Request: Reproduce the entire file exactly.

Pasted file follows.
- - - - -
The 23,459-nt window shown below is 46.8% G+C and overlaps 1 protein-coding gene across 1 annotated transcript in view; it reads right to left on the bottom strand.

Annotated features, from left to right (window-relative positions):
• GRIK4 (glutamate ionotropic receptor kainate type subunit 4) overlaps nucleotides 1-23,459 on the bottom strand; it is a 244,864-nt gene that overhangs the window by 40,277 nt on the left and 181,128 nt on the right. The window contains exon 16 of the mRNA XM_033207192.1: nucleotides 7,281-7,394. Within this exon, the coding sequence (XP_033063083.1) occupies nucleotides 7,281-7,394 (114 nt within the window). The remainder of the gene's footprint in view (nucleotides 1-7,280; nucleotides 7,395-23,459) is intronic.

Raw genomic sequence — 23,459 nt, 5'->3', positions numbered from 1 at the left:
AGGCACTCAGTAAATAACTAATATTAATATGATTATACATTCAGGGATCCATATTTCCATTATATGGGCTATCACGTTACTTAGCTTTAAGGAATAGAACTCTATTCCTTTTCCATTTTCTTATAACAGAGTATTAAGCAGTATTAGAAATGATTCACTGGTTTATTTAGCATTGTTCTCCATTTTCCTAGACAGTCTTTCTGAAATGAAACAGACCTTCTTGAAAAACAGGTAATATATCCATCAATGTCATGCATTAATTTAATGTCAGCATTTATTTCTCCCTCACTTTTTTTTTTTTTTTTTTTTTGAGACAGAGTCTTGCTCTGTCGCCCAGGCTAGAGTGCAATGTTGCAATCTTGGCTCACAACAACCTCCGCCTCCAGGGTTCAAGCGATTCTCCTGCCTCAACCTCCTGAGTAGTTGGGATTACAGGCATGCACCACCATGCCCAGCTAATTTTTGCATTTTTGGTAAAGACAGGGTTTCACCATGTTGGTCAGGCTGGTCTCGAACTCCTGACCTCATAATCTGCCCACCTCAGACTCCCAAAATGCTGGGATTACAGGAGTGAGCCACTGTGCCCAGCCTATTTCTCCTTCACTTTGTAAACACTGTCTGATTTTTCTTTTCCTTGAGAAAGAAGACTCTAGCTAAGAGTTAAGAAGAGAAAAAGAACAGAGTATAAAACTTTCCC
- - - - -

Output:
The 23,459-nt window shown below is 46.8% G+C and overlaps 1 protein-coding gene across 1 annotated transcript in view; it reads right to left on the bottom strand.

Annotated features, from left to right (window-relative positions):
• GRIK4 (glutamate ionotropic receptor kainate type subunit 4) overlaps nucleotides 1-23,459 on the bottom strand; it is a 244,864-nt gene that overhangs the window by 40,277 nt on the left and 181,128 nt on the right. The window contains exon 16 of the mRNA XM_033207192.1: nucleotides 7,281-7,394. Within this exon, the coding sequence (XP_033063083.1) occupies nucleotides 7,281-7,394 (114 nt within the window). The remainder of the gene's footprint in view (nucleotides 1-7,280; nucleotides 7,395-23,459) is intronic.

Raw genomic sequence — 23,459 nt, 5'->3', positions numbered from 1 at the left:
AGGCACTCAGTAAATAACTAATATTAATATGATTATACATTCAGGGATCCATATTTCCATTATATGGGCTATCACGTTACTTAGCTTTAAGGAATAGAACTCTATTCCTTTTCCATTTTCTTATAACAGAGTATTAAGCAGTATTAGAAATGATTCACTGGTTTATTTAGCATTGTTCTCCATTTTCCTAGACAGTCTTTCTGAAATGAAACAGACCTTCTTGAAAAACAGGTAATATATCCATCAATGTCATGCATTAATTTAATGTCAGCATTTATTTCTCCCTCACTTTTTTTTTTTTTTTTTTTTTGAGACAGAGTCTTGCTCTGTCGCCCAGGCTAGAGTGCAATGTTGCAATCTTGGCTCACAACAACCTCCGCCTCCAGGGTTCAAGCGATTCTCCTGCCTCAACCTCCTGAGTAGTTGGGATTACAGGCATGCACCACCATGCCCAGCTAATTTTTGCATTTTTGGTAAAGACAGGGTTTCACCATGTTGGTCAGGCTGGTCTCGAACTCCTGACCTCATAATCTGCCCACCTCAGACTCCCAAAATGCTGGGATTACAGGAGTGAGCCACTGTGCCCAGCCTATTTCTCCTTCACTTTGTAAACACTGTCTGATTTTTCTTTTCCTTGAGAAAGAAGACTCTAGCTAAGAGTTAAGAAGAGAAAAAGAACAGAGTATAAAACTTTCCC